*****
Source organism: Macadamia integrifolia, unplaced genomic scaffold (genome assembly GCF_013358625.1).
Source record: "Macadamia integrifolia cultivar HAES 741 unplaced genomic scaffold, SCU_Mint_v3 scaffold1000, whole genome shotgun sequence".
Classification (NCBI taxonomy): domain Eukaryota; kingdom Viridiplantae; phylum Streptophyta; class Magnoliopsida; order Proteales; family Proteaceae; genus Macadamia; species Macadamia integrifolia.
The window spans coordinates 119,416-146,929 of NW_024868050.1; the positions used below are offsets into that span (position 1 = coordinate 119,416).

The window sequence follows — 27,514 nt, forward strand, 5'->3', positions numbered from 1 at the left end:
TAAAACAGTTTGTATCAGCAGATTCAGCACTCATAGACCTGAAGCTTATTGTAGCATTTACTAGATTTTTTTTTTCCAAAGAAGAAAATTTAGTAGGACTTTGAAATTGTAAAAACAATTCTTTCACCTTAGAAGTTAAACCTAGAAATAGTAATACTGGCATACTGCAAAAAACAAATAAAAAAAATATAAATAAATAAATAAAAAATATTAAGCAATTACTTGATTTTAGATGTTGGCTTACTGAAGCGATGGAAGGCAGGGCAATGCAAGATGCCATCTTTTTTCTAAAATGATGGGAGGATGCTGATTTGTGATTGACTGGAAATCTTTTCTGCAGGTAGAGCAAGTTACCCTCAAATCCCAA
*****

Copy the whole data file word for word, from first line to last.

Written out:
Source organism: Macadamia integrifolia, unplaced genomic scaffold (genome assembly GCF_013358625.1).
Source record: "Macadamia integrifolia cultivar HAES 741 unplaced genomic scaffold, SCU_Mint_v3 scaffold1000, whole genome shotgun sequence".
Classification (NCBI taxonomy): domain Eukaryota; kingdom Viridiplantae; phylum Streptophyta; class Magnoliopsida; order Proteales; family Proteaceae; genus Macadamia; species Macadamia integrifolia.
The window spans coordinates 119,416-146,929 of NW_024868050.1; the positions used below are offsets into that span (position 1 = coordinate 119,416).

The window sequence follows — 27,514 nt, forward strand, 5'->3', positions numbered from 1 at the left end:
TAAAACAGTTTGTATCAGCAGATTCAGCACTCATAGACCTGAAGCTTATTGTAGCATTTACTAGATTTTTTTTTTCCAAAGAAGAAAATTTAGTAGGACTTTGAAATTGTAAAAACAATTCTTTCACCTTAGAAGTTAAACCTAGAAATAGTAATACTGGCATACTGCAAAAAACAAATAAAAAAAATATAAATAAATAAATAAAAAATATTAAGCAATTACTTGATTTTAGATGTTGGCTTACTGAAGCGATGGAAGGCAGGGCAATGCAAGATGCCATCTTTTTTCTAAAATGATGGGAGGATGCTGATTTGTGATTGACTGGAAATCTTTTCTGCAGGTAGAGCAAGTTACCCTCAAATCCCAA